Epistles of Thomas

January 17, 2010

Quote of the Day

Filed under: Uncategorized — Thomas @ 19:22

“For every theologian, we need five novelists to keep the language personally relational; for every biblical scholar we need another five novelists to keep the language participatory; for every church historian the church needs another five novelists to keep us aware that we are in the story.”

–Eugene Peterson at the 2003 Christy Awards banquet. Quoted in Ted Dekker, The Slumber of Christianity: Awakening a Passion for Heaven on Earth, 141-42.

December 8, 2008

Awkward Message

Filed under: New Testament,Translation — Thomas @ 12:09
Tags: , ,

I was reading the Message by Eugene Peterson today. Luke 20:27-30 caught my attention. It records the Sadducees’ question about whose wife a woman would be if she married seven brothers and had children with none of them. The Sadducees opposed the idea of resurrection and this question was obviously a popular one to boost their argument. What struck me was Peterson’s rendition of their question: “They asked, “Teacher, Moses wrote us that if a man dies and leaves a wife but no child, his brother is obligated to take the widow to wife and get her with child.” I have bolded the ending which is the part I have trouble with. Does anyone talk this way? Does it even make sense?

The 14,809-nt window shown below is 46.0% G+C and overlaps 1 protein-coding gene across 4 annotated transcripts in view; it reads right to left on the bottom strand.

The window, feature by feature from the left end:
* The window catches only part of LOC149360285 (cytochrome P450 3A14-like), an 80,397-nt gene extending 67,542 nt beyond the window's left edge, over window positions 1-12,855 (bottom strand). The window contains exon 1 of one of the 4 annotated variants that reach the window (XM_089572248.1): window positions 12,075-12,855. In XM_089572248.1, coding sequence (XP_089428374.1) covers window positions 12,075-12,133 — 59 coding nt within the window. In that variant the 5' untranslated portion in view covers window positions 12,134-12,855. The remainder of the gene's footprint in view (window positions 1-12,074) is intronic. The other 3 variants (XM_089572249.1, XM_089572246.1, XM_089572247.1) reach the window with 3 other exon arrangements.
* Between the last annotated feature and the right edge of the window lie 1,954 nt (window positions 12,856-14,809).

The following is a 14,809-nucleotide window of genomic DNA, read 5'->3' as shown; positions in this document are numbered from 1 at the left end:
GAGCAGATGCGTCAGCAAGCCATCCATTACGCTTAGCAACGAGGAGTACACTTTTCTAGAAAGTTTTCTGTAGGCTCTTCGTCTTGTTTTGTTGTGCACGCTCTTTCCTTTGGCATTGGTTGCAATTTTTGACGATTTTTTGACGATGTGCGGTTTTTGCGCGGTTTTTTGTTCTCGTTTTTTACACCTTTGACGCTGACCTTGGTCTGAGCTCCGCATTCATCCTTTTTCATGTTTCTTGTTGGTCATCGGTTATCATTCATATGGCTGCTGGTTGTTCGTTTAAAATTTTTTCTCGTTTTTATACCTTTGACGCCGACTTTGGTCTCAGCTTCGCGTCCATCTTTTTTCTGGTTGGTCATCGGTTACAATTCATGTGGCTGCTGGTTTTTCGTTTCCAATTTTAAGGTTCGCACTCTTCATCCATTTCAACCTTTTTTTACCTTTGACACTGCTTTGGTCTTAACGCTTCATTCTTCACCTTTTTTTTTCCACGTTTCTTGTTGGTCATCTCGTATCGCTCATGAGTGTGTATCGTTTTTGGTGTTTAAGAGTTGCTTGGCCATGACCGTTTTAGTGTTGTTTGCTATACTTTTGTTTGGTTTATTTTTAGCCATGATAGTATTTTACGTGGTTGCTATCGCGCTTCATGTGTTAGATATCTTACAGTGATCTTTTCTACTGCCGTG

I compared this with some other translations. The TNIV translation is also awkward: “Moses wrote for us that if a man’s brother dies and leaves a wife but no children, the man must marry the widow and raise up offspring for his brother.” At least the wording of marrying the widow is better but who says “raise up offspring”? The NIV said, “the man must marry the widow and have children for his brother” which seems much more natural in English. I wonder why the TNIV chose to change it. The only other popular modern translation that I can find that says “raise up offspring” is the ESV.

The best translation of this verse seems to be the NLT: “Teacher, Moses gave us a law that if a man dies, leaving a wife but no children, his brother should marry the widow and have a child who will carry on the brother’s name.” This renders it into natural English as well as appropriately explaining why this is happening.

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